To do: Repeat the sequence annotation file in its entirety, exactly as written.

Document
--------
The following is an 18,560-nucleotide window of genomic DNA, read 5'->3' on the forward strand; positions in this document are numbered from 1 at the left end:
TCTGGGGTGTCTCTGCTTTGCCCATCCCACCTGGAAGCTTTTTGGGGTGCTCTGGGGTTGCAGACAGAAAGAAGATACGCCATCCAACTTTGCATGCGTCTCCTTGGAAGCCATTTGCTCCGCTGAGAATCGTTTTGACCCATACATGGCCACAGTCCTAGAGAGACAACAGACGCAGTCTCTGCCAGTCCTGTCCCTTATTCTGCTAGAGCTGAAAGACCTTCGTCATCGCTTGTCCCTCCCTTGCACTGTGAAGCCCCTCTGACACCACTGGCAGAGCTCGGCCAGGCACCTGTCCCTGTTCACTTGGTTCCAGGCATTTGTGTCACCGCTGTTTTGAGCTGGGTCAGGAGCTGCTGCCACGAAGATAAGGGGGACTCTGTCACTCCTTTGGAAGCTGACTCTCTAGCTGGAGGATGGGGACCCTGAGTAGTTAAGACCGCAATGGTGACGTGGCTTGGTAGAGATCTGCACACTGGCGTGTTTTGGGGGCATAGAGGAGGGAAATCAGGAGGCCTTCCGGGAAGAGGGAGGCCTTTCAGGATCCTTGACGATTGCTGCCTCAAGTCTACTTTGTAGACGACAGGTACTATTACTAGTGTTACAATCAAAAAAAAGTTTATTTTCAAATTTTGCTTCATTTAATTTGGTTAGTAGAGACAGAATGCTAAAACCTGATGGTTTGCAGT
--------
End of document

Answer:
The following is an 18,560-nucleotide window of genomic DNA, read 5'->3' on the forward strand; positions in this document are numbered from 1 at the left end:
TCTGGGGTGTCTCTGCTTTGCCCATCCCACCTGGAAGCTTTTTGGGGTGCTCTGGGGTTGCAGACAGAAAGAAGATACGCCATCCAACTTTGCATGCGTCTCCTTGGAAGCCATTTGCTCCGCTGAGAATCGTTTTGACCCATACATGGCCACAGTCCTAGAGAGACAACAGACGCAGTCTCTGCCAGTCCTGTCCCTTATTCTGCTAGAGCTGAAAGACCTTCGTCATCGCTTGTCCCTCCCTTGCACTGTGAAGCCCCTCTGACACCACTGGCAGAGCTCGGCCAGGCACCTGTCCCTGTTCACTTGGTTCCAGGCATTTGTGTCACCGCTGTTTTGAGCTGGGTCAGGAGCTGCTGCCACGAAGATAAGGGGGACTCTGTCACTCCTTTGGAAGCTGACTCTCTAGCTGGAGGATGGGGACCCTGAGTAGTTAAGACCGCAATGGTGACGTGGCTTGGTAGAGATCTGCACACTGGCGTGTTTTGGGGGCATAGAGGAGGGAAATCAGGAGGCCTTCCGGGAAGAGGGAGGCCTTTCAGGATCCTTGACGATTGCTGCCTCAAGTCTACTTTGTAGACGACAGGTACTATTACTAGTGTTACAATCAAAAAAAAGTTTATTTTCAAATTTTGCTTCATTTAATTTGGTTAGTAGAGACAGAATGCTAAAACCTGATGGTTTGCAGT